Just Imagine Reviews
The SFX are excellent for 1930, the music is decent and the writing can either be solid or silly. The acting all belongs in a film set in 1930. The wardrobe is just contemporary wares made askew; they hardly tried.
Of course, the film is also outdated. The film's poor view of women was archaic by the time of its release. Even though technology has advanced considerably, scientists have no sense of ethics, e.g. threatening to kill subjects for asking questions. As for stereotypes, Jews control [the aviation] business, the only job an Irishman can get is "street cop", and gays are sissy maries.
A strange entry from early Hollywood.
Trying to figure a way out of their fate, they join friends D-6 and RT-42 (apparently there's less than 67,600 people on Earth--that's the only way this number system would work) at an important scientific event where a group od professors bring back a man who's been dead for fifty years. The man, once among the living once more, is promptly dismissed by the scientists and the gang takes him under their wing. The man calls himself "single zero," speaks with a swedish (?) accent and promptly gets drunk off of a bunch of pills.
Soon, J-21's problems are solved when he's randomly chosen to fly the first airplane to Mars, which would result in his stature in the city being increased. D-6 and Single Zero join him and the world and their respective love interests await their return....
Then things get [i]really[/i] silly.
JUST IMAGINE is an amazing science fiction melodrama musical comedy with vaudeville numbers, pre-code humor, a reference to Henry Ford's anti-semitism, hairy gorilla monsters, a musical number dedicated to drinking, prohibition jokes, Martians with evil twins, a gay joke, great sets and alien royalty systems straight out of a jungle goddess movie. In short, a fascinating timepiece that's so horribly dated that it gets a new kind of charm.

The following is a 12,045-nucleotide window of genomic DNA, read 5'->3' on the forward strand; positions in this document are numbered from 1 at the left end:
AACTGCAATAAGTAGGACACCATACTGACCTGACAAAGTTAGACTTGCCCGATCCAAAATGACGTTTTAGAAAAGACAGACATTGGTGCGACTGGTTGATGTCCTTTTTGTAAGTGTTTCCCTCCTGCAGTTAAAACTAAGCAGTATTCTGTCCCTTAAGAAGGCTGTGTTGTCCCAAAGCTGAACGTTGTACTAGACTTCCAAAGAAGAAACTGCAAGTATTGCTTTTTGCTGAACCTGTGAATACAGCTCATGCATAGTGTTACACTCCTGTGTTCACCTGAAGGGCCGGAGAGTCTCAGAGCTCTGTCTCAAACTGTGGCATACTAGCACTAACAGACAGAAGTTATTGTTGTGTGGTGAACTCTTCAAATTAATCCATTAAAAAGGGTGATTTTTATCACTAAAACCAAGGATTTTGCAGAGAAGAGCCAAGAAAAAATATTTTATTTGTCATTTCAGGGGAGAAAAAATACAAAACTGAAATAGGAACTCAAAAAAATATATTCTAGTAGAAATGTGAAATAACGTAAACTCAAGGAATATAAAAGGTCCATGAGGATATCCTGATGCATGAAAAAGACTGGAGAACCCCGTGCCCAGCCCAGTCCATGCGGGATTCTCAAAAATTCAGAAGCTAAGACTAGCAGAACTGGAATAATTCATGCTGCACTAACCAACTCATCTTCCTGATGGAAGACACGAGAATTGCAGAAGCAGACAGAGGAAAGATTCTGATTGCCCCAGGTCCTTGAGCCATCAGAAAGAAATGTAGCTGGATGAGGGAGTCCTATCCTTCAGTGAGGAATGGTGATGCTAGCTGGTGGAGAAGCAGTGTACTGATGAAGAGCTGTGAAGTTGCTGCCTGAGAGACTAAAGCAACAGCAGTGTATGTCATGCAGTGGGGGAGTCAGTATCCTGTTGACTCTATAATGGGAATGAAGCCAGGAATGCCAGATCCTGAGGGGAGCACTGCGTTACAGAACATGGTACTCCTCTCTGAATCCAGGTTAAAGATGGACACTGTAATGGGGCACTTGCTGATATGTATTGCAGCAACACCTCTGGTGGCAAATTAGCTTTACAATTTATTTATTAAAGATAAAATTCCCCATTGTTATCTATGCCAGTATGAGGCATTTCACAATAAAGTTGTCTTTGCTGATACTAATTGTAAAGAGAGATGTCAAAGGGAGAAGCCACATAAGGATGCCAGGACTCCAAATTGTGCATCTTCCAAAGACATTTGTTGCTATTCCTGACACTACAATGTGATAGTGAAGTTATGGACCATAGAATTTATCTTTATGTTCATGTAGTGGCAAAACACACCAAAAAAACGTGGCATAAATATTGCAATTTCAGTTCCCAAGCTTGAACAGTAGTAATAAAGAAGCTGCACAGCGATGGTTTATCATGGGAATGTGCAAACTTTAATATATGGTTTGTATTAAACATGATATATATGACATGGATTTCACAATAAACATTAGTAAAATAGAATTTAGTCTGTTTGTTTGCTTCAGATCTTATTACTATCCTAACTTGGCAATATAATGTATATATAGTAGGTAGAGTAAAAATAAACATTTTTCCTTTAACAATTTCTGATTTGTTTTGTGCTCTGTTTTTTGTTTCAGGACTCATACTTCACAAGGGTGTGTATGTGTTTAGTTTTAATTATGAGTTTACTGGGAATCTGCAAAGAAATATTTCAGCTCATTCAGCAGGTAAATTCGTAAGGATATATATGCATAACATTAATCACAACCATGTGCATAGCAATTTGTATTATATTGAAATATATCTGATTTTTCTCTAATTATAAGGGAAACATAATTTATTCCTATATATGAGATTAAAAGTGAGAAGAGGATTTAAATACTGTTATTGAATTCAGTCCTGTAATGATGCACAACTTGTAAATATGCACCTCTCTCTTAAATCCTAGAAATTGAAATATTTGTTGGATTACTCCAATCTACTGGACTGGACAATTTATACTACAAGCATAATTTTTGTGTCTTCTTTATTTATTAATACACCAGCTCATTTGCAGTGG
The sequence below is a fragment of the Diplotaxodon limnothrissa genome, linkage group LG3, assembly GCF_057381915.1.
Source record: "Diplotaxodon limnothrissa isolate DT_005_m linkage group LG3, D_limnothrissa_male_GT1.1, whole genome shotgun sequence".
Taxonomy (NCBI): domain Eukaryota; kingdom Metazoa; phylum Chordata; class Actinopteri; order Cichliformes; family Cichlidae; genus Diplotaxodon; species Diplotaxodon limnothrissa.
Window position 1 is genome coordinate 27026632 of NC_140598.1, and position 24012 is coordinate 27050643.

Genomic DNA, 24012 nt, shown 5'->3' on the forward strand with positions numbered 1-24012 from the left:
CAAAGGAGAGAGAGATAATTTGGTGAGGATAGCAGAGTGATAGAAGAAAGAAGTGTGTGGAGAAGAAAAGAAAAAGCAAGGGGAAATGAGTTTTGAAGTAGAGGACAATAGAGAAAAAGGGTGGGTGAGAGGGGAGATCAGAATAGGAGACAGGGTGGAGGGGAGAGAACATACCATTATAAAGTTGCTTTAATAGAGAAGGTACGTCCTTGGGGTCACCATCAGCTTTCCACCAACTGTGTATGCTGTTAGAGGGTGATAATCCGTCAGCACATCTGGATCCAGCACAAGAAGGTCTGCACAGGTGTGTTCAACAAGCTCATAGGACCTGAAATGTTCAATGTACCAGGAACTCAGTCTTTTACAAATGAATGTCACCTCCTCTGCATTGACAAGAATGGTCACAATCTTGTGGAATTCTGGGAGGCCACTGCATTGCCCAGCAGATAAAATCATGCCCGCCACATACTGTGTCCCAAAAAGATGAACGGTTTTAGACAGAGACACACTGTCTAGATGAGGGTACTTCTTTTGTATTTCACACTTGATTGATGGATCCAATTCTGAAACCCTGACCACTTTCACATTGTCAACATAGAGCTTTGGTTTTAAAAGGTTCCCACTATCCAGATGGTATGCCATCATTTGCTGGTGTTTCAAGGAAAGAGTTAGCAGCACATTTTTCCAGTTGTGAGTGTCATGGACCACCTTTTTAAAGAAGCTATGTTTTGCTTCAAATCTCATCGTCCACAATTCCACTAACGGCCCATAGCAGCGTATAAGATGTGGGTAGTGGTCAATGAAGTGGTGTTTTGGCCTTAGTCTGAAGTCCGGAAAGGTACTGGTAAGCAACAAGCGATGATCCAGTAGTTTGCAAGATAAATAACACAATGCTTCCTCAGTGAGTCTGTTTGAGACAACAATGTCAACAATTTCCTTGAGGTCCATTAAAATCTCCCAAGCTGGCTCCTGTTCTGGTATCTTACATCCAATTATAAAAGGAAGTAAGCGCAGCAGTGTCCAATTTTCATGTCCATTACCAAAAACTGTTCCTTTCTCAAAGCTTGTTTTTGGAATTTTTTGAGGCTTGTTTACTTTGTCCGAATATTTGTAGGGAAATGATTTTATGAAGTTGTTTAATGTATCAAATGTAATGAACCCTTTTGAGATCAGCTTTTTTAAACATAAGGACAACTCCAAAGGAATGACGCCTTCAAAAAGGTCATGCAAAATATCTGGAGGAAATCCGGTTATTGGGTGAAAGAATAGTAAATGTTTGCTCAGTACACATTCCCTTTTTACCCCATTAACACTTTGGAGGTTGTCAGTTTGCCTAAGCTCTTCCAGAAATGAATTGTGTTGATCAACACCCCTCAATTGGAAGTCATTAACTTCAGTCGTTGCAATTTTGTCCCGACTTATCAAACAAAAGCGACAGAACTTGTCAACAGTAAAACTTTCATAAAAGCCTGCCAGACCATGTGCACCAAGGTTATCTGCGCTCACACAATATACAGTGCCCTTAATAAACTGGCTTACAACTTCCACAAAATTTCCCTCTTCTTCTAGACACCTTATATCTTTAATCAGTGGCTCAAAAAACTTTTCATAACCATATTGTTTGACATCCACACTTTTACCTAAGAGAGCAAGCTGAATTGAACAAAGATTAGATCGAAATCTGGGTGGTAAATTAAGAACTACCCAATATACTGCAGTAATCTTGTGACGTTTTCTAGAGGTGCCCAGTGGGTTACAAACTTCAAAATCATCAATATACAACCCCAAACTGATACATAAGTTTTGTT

Sure, some of the musical numbers are kind of... well, painful, but "The Drinking Song" has moved into my permanent roster of great movie musical bits. The melodrama is tiresome at times as well, an unfortunate side effect of being a film made before they discovered that mixing wildly different film genres didn't work too well. And the plot will hurt your head if you think about it.
If you just go along for the ride, however, JUST IMAGINE is a jaw-dropping treat from the REEFER MADNESS era in which they manage to get just about every prediction of the future so horribly wrong you can't believe your eyes. The acting is as fine as you'd expect so close to the silent era, though El Brendel (playing Single Zero) is more vaudevillian than actor. (He also turned up in Corman's SHE CREATURE decades later!)
Sadly, it's never been released on video, but it's a great reason to get the Fox Movie Channel. Still, I'd love to see a remastered version of this without the scratches and with decent sound and a crisper picture. Someone get on this! I command it!